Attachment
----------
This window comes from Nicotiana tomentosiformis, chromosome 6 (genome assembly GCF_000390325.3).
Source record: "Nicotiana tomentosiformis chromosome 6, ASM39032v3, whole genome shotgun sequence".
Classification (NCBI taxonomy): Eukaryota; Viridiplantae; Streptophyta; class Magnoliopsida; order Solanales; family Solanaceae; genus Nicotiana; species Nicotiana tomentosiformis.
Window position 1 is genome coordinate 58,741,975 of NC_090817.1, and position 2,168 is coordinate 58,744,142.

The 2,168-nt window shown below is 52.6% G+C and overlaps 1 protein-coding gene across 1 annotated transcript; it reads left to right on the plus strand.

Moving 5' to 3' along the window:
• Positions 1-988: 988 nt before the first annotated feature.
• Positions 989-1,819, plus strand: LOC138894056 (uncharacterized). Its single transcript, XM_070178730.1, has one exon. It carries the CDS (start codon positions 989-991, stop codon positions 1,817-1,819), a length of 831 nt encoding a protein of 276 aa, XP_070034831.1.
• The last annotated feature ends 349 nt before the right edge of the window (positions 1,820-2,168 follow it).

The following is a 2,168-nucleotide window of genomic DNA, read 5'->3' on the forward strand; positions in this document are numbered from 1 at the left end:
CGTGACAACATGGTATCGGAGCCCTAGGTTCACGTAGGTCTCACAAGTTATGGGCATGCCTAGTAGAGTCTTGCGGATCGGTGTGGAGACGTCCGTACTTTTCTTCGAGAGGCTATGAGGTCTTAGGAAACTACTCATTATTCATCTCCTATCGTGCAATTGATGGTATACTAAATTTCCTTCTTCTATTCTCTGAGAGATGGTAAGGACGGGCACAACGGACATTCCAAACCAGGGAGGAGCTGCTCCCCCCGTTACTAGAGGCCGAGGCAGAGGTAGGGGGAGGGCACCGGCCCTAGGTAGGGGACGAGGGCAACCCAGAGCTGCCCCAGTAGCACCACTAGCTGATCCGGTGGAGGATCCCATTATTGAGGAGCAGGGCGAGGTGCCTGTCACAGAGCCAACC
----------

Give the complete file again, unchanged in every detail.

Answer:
This window comes from Nicotiana tomentosiformis, chromosome 6 (genome assembly GCF_000390325.3).
Source record: "Nicotiana tomentosiformis chromosome 6, ASM39032v3, whole genome shotgun sequence".
Classification (NCBI taxonomy): Eukaryota; Viridiplantae; Streptophyta; class Magnoliopsida; order Solanales; family Solanaceae; genus Nicotiana; species Nicotiana tomentosiformis.
Window position 1 is genome coordinate 58,741,975 of NC_090817.1, and position 2,168 is coordinate 58,744,142.

The 2,168-nt window shown below is 52.6% G+C and overlaps 1 protein-coding gene across 1 annotated transcript; it reads left to right on the plus strand.

Moving 5' to 3' along the window:
• Positions 1-988: 988 nt before the first annotated feature.
• Positions 989-1,819, plus strand: LOC138894056 (uncharacterized). Its single transcript, XM_070178730.1, has one exon. It carries the CDS (start codon positions 989-991, stop codon positions 1,817-1,819), a length of 831 nt encoding a protein of 276 aa, XP_070034831.1.
• The last annotated feature ends 349 nt before the right edge of the window (positions 1,820-2,168 follow it).

The following is a 2,168-nucleotide window of genomic DNA, read 5'->3' on the forward strand; positions in this document are numbered from 1 at the left end:
CGTGACAACATGGTATCGGAGCCCTAGGTTCACGTAGGTCTCACAAGTTATGGGCATGCCTAGTAGAGTCTTGCGGATCGGTGTGGAGACGTCCGTACTTTTCTTCGAGAGGCTATGAGGTCTTAGGAAACTACTCATTATTCATCTCCTATCGTGCAATTGATGGTATACTAAATTTCCTTCTTCTATTCTCTGAGAGATGGTAAGGACGGGCACAACGGACATTCCAAACCAGGGAGGAGCTGCTCCCCCCGTTACTAGAGGCCGAGGCAGAGGTAGGGGGAGGGCACCGGCCCTAGGTAGGGGACGAGGGCAACCCAGAGCTGCCCCAGTAGCACCACTAGCTGATCCGGTGGAGGATCCCATTATTGAGGAGCAGGGCGAGGTGCCTGTCACAGAGCCAACC